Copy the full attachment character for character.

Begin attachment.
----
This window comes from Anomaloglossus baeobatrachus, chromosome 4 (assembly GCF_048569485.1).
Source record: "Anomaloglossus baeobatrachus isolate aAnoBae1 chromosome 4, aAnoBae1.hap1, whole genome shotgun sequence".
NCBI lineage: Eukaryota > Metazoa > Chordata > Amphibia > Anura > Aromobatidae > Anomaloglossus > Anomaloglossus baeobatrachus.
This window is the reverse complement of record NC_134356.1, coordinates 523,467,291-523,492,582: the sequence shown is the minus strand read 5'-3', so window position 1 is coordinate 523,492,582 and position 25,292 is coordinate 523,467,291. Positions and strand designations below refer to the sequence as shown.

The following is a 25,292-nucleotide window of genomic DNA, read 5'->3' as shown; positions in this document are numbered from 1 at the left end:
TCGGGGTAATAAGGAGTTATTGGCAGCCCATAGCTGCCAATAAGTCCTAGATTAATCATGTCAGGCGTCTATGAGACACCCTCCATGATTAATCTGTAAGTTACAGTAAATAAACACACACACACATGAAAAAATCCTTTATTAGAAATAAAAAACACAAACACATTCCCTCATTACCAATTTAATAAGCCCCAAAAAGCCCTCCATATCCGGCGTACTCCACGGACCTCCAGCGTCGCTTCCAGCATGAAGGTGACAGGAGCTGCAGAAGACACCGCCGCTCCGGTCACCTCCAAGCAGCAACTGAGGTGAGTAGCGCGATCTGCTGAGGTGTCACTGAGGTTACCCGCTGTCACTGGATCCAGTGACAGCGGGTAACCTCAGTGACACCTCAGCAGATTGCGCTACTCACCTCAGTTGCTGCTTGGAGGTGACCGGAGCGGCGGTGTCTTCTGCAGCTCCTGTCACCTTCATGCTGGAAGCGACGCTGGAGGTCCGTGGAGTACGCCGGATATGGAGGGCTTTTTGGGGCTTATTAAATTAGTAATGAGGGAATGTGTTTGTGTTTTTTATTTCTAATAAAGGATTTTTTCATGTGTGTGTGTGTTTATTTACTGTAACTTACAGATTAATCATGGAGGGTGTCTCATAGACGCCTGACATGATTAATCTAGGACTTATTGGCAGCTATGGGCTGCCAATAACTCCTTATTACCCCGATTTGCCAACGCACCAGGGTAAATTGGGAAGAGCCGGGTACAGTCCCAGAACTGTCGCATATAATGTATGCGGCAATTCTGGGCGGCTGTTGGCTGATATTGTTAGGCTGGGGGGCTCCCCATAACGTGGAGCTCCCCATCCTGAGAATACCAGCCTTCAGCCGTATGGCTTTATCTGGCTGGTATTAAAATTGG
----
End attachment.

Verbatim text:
This window comes from Anomaloglossus baeobatrachus, chromosome 4 (assembly GCF_048569485.1).
Source record: "Anomaloglossus baeobatrachus isolate aAnoBae1 chromosome 4, aAnoBae1.hap1, whole genome shotgun sequence".
NCBI lineage: Eukaryota > Metazoa > Chordata > Amphibia > Anura > Aromobatidae > Anomaloglossus > Anomaloglossus baeobatrachus.
This window is the reverse complement of record NC_134356.1, coordinates 523,467,291-523,492,582: the sequence shown is the minus strand read 5'-3', so window position 1 is coordinate 523,492,582 and position 25,292 is coordinate 523,467,291. Positions and strand designations below refer to the sequence as shown.

The following is a 25,292-nucleotide window of genomic DNA, read 5'->3' as shown; positions in this document are numbered from 1 at the left end:
TCGGGGTAATAAGGAGTTATTGGCAGCCCATAGCTGCCAATAAGTCCTAGATTAATCATGTCAGGCGTCTATGAGACACCCTCCATGATTAATCTGTAAGTTACAGTAAATAAACACACACACACATGAAAAAATCCTTTATTAGAAATAAAAAACACAAACACATTCCCTCATTACCAATTTAATAAGCCCCAAAAAGCCCTCCATATCCGGCGTACTCCACGGACCTCCAGCGTCGCTTCCAGCATGAAGGTGACAGGAGCTGCAGAAGACACCGCCGCTCCGGTCACCTCCAAGCAGCAACTGAGGTGAGTAGCGCGATCTGCTGAGGTGTCACTGAGGTTACCCGCTGTCACTGGATCCAGTGACAGCGGGTAACCTCAGTGACACCTCAGCAGATTGCGCTACTCACCTCAGTTGCTGCTTGGAGGTGACCGGAGCGGCGGTGTCTTCTGCAGCTCCTGTCACCTTCATGCTGGAAGCGACGCTGGAGGTCCGTGGAGTACGCCGGATATGGAGGGCTTTTTGGGGCTTATTAAATTAGTAATGAGGGAATGTGTTTGTGTTTTTTATTTCTAATAAAGGATTTTTTCATGTGTGTGTGTGTTTATTTACTGTAACTTACAGATTAATCATGGAGGGTGTCTCATAGACGCCTGACATGATTAATCTAGGACTTATTGGCAGCTATGGGCTGCCAATAACTCCTTATTACCCCGATTTGCCAACGCACCAGGGTAAATTGGGAAGAGCCGGGTACAGTCCCAGAACTGTCGCATATAATGTATGCGGCAATTCTGGGCGGCTGTTGGCTGATATTGTTAGGCTGGGGGGCTCCCCATAACGTGGAGCTCCCCATCCTGAGAATACCAGCCTTCAGCCGTATGGCTTTATCTGGCTGGTATTAAAATTGG